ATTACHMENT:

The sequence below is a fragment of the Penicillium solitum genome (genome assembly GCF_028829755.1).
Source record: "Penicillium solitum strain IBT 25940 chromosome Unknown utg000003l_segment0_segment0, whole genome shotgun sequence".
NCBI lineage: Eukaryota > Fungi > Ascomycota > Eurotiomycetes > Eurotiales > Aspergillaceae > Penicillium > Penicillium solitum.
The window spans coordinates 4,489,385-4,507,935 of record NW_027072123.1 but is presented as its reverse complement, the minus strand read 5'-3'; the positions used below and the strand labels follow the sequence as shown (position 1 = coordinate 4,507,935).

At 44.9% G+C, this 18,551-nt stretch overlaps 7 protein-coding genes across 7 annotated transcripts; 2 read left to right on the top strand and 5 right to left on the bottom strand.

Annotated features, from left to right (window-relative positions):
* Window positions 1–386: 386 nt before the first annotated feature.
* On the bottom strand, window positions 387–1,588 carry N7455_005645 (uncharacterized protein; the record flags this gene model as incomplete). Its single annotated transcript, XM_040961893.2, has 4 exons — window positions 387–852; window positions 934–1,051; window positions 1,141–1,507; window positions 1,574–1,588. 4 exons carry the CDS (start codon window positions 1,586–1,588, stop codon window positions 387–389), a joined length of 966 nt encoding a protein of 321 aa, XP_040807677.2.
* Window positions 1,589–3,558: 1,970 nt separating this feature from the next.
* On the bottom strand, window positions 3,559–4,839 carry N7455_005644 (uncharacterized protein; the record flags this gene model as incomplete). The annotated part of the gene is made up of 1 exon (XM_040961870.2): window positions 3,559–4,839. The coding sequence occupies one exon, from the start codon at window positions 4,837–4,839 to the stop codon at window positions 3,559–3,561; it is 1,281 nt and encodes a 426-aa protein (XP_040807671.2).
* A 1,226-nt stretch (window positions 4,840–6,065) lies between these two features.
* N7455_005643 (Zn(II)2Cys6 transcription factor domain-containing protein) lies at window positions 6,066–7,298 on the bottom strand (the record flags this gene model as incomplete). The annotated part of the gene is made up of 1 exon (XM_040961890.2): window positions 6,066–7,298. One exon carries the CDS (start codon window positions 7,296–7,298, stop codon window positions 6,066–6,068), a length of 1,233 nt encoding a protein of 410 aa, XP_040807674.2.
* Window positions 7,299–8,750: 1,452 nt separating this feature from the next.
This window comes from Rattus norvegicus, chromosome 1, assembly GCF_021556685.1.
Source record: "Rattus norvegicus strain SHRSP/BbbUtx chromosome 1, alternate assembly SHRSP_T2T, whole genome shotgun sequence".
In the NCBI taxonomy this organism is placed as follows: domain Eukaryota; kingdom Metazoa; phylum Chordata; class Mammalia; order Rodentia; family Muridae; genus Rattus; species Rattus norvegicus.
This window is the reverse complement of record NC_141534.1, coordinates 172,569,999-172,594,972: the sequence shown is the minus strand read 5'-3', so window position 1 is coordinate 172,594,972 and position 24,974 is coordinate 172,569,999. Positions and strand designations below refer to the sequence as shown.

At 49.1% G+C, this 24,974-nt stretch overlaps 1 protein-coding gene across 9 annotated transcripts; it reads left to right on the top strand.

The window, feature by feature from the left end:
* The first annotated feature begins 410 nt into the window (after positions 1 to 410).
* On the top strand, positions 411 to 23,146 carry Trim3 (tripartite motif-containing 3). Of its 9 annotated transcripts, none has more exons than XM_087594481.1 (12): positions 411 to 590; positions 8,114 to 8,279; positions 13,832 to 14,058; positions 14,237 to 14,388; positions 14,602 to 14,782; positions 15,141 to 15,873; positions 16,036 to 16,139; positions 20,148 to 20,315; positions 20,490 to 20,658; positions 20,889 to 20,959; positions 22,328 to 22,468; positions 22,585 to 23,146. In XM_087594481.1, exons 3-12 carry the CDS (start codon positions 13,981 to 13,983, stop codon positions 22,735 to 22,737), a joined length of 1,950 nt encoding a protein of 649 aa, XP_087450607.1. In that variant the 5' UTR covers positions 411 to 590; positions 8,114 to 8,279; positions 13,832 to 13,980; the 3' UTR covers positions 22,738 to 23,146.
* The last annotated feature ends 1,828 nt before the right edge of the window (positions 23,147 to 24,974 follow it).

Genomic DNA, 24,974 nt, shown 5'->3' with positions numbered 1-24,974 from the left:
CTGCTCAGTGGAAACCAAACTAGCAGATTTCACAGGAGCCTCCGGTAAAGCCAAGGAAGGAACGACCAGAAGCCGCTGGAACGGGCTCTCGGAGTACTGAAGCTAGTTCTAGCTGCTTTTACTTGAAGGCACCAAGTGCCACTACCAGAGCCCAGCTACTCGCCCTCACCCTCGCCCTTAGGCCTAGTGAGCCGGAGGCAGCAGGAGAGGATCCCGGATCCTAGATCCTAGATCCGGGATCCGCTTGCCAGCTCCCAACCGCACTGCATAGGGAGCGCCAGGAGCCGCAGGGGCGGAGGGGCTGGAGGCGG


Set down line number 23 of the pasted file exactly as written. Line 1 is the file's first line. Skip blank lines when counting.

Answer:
Genomic DNA, 24,974 nt, shown 5'->3' with positions numbered 1-24,974 from the left: